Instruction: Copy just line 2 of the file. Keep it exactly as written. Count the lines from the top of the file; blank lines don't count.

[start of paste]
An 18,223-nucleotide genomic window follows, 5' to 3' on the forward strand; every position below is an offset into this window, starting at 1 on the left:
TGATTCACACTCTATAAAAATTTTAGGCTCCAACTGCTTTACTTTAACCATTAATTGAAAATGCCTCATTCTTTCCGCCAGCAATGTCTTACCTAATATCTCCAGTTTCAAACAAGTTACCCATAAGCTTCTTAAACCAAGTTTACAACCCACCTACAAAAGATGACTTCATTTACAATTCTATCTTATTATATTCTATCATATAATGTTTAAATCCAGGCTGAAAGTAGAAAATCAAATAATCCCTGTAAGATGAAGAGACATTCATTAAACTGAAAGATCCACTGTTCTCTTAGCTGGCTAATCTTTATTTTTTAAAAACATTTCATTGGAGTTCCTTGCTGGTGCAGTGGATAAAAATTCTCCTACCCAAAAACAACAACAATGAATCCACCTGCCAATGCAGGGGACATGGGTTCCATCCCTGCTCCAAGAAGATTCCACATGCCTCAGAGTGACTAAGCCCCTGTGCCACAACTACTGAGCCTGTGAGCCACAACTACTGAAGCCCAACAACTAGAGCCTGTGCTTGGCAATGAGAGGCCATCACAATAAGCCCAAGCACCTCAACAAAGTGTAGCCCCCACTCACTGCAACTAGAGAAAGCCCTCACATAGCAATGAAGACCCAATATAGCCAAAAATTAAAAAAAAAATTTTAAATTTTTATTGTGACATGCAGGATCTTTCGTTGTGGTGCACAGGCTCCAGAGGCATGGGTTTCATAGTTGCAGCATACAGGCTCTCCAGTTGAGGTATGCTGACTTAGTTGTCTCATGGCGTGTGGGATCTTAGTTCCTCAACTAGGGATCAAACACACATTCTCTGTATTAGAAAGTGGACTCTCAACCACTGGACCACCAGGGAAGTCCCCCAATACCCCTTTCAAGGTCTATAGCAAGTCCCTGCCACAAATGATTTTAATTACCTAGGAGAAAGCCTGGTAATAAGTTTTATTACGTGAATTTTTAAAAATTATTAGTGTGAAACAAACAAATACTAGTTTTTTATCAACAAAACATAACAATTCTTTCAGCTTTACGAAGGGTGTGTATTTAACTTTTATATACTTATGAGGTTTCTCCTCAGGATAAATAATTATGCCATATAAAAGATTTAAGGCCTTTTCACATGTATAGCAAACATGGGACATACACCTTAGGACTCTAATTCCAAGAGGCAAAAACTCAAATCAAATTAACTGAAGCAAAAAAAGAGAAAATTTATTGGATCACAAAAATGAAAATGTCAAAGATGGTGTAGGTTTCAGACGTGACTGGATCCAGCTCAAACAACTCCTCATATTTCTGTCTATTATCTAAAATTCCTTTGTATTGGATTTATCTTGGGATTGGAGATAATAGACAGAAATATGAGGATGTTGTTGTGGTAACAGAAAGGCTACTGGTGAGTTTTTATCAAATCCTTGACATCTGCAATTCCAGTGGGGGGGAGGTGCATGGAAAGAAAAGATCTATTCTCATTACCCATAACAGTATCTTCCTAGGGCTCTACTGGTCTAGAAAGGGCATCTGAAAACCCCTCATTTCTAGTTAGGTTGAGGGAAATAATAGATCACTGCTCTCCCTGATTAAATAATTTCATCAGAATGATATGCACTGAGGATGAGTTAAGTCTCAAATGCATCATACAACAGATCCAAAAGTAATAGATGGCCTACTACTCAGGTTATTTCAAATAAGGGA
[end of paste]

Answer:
TGATTCACACTCTATAAAAATTTTAGGCTCCAACTGCTTTACTTTAACCATTAATTGAAAATGCCTCATTCTTTCCGCCAGCAATGTCTTACCTAATATCTCCAGTTTCAAACAAGTTACCCATAAGCTTCTTAAACCAAGTTTACAACCCACCTACAAAAGATGACTTCATTTACAATTCTATCTTATTATATTCTATCATATAATGTTTAAATCCAGGCTGAAAGTAGAAAATCAAATAATCCCTGTAAGATGAAGAGACATTCATTAAACTGAAAGATCCACTGTTCTCTTAGCTGGCTAATCTTTATTTTTTAAAAACATTTCATTGGAGTTCCTTGCTGGTGCAGTGGATAAAAATTCTCCTACCCAAAAACAACAACAATGAATCCACCTGCCAATGCAGGGGACATGGGTTCCATCCCTGCTCCAAGAAGATTCCACATGCCTCAGAGTGACTAAGCCCCTGTGCCACAACTACTGAGCCTGTGAGCCACAACTACTGAAGCCCAACAACTAGAGCCTGTGCTTGGCAATGAGAGGCCATCACAATAAGCCCAAGCACCTCAACAAAGTGTAGCCCCCACTCACTGCAACTAGAGAAAGCCCTCACATAGCAATGAAGACCCAATATAGCCAAAAATTAAAAAAAAAATTTTAAATTTTTATTGTGACATGCAGGATCTTTCGTTGTGGTGCACAGGCTCCAGAGGCATGGGTTTCATAGTTGCAGCATACAGGCTCTCCAGTTGAGGTATGCTGACTTAGTTGTCTCATGGCGTGTGGGATCTTAGTTCCTCAACTAGGGATCAAACACACATTCTCTGTATTAGAAAGTGGACTCTCAACCACTGGACCACCAGGGAAGTCCCCCAATACCCCTTTCAAGGTCTATAGCAAGTCCCTGCCACAAATGATTTTAATTACCTAGGAGAAAGCCTGGTAATAAGTTTTATTACGTGAATTTTTAAAAATTATTAGTGTGAAACAAACAAATACTAGTTTTTTATCAACAAAACATAACAATTCTTTCAGCTTTACGAAGGGTGTGTATTTAACTTTTATATACTTATGAGGTTTCTCCTCAGGATAAATAATTATGCCATATAAAAGATTTAAGGCCTTTTCACATGTATAGCAAACATGGGACATACACCTTAGGACTCTAATTCCAAGAGGCAAAAACTCAAATCAAATTAACTGAAGCAAAAAAAGAGAAAATTTATTGGATCACAAAAATGAAAATGTCAAAGATGGTGTAGGTTTCAGACGTGACTGGATCCAGCTCAAACAACTCCTCATATTTCTGTCTATTATCTAAAATTCCTTTGTATTGGATTTATCTTGGGATTGGAGATAATAGACAGAAATATGAGGATGTTGTTGTGGTAACAGAAAGGCTACTGGTGAGTTTTTATCAAATCCTTGACATCTGCAATTCCAGTGGGGGGGAGGTGCATGGAAAGAAAAGATCTATTCTCATTACCCATAACAGTATCTTCCTAGGGCTCTACTGGTCTAGAAAGGGCATCTGAAAACCCCTCATTTCTAGTTAGGTTGAGGGAAATAATAGATCACTGCTCTCCCTGATTAAATAATTTCATCAGAATGATATGCACTGAGGATGAGTTAAGTCTCAAATGCATCATACAACAGATCCAAAAGTAATAGATGGCCTACTACTCAGGTTATTTCAAATAAGGGA